s21purvesnotation

# s21purvesnotation - Some Statistical Notation 1...

This preview shows pages 1–4. Sign up to view the full content.

Page 1 1. Introduction. Statistical procedures are often given in mathematical notation. Sec- tions 2 to 8 below introduce a notation based on high school algebra, and sections 9 to 20 show you how to use the algebra implicit in the notation. 2. Notation for lists of numbers. Data comes in many forms. One of the simplest is a list of numbers: 6 3 1 8 2 Usually there is a label at the top of the list–e.g: “Income (thousands of dollars)” , “Time (hours)”, “Number of Visits”, etc. For statistical formulas, it is traditional to use letters of the alphabet as labels: x 6 3 1 8 2 y 7 4 9 5 The letters make it easy to talk about lists; for example: The largest number on the list x is 8. The smallest number on y is 5. The sum of y is 25. Informal language is not always clear. The list x has five numbers on it; but what about the list below? z 6 7 6 6 7 Does z have five numbers on it—or two? To avoid this possibility for confusion, the word “entry” is often used. Then z is said to have five Some Statistical Notation.

This preview has intentionally blurred sections. Sign up to view the full version.

View Full Document
Page 2 entries: the first one is 6, the second is 7, and so on. 3. Putting lists together. The two lists: u 2 8 5 14 v 6 1 7 can be combined into one list by writing the entries of v below the entries of u: w 2 8 5 14 6 1 7 Example 1 in the next section involves a list built up in this way. There is no widely accepted term for the operation of putting lists together like this, even though it is what happens when data from separate sources is compiled into one source. Programmers might refer to w as the result of appending v to u, but the term will not be used here. 4. The sum and average of a list of numbers. The sum of a list of numbers is the result of adding up all the entries on the list, and the average is the result of dividing that sum by the number of entries on the list. A straightforward notation for the sum and average of a list is: sum(x), av(x) For average, statisticians often use the more symbolic notation: x which is read “x-bar”. In that notation, the definition of average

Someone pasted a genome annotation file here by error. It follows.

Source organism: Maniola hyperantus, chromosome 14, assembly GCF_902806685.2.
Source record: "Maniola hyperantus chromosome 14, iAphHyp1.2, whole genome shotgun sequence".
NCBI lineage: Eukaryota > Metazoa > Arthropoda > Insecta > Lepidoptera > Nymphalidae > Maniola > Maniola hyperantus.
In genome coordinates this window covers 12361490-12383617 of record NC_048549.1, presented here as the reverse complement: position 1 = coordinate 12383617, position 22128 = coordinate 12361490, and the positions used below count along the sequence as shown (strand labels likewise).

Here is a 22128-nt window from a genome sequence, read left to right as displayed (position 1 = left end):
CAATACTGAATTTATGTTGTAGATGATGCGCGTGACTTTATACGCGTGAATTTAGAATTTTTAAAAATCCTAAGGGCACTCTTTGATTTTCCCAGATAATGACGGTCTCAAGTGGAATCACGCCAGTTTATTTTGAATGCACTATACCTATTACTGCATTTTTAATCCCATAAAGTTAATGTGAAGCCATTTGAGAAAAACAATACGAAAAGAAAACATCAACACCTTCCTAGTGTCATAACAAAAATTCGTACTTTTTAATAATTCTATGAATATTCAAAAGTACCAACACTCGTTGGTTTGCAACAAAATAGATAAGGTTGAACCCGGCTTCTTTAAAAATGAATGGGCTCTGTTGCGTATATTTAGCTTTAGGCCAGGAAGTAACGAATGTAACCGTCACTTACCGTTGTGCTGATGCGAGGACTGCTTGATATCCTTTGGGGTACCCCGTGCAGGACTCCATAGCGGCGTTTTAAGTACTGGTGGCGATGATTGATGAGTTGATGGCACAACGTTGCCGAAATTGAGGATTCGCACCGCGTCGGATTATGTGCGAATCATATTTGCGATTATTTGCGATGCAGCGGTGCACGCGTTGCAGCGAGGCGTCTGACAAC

Page 3 becomes: x = number of entries of x sum(x) Or, more brieﬂy: x = n sum(x) where n is the number of entries of x. Multiplying both sides by n leads to the following: sum(x) = nx The sum of a list is the number of entries times the average. Simple as it is, this little equation is useful. Example 1. An income study involves 300 men and 200 women; the average income of the men is \$38,000 and the average income of the women is \$33,000. Find the average income of the 500 people. (Try to do this before reading further.) Hint and answer. You are asked to find the average of a list of 500 incomes. The first step is to get its sum. Think of the list as the result of putting togeth- er two lists: the list of 300 incomes of the men in the study, the list of 200 incomes of the women in the study So, if you can get the sum of each of these lists, you can get the sum of the 500 incomes. To get the two sums, use the above equation twice.

This preview has intentionally blurred sections. Sign up to view the full version.

View Full Document
This is the end of the preview. Sign up to access the rest of the document.

{[ snackBarMessage ]}

### What students are saying

• As a current student on this bumpy collegiate pathway, I stumbled upon Course Hero, where I can find study resources for nearly all my courses, get online help from tutors 24/7, and even share my old projects, papers, and lecture notes with other students.

Kiran Temple University Fox School of Business ‘17, Course Hero Intern

• I cannot even describe how much Course Hero helped me this summer. It’s truly become something I can always rely on and help me. In the end, I was not only able to survive summer classes, but I was able to thrive thanks to Course Hero.

Dana University of Pennsylvania ‘17, Course Hero Intern

• The ability to access any university’s resources through Course Hero proved invaluable in my case. I was behind on Tulane coursework and actually used UCLA’s materials to help me move forward and get everything together on time.

Jill Tulane University ‘16, Course Hero Intern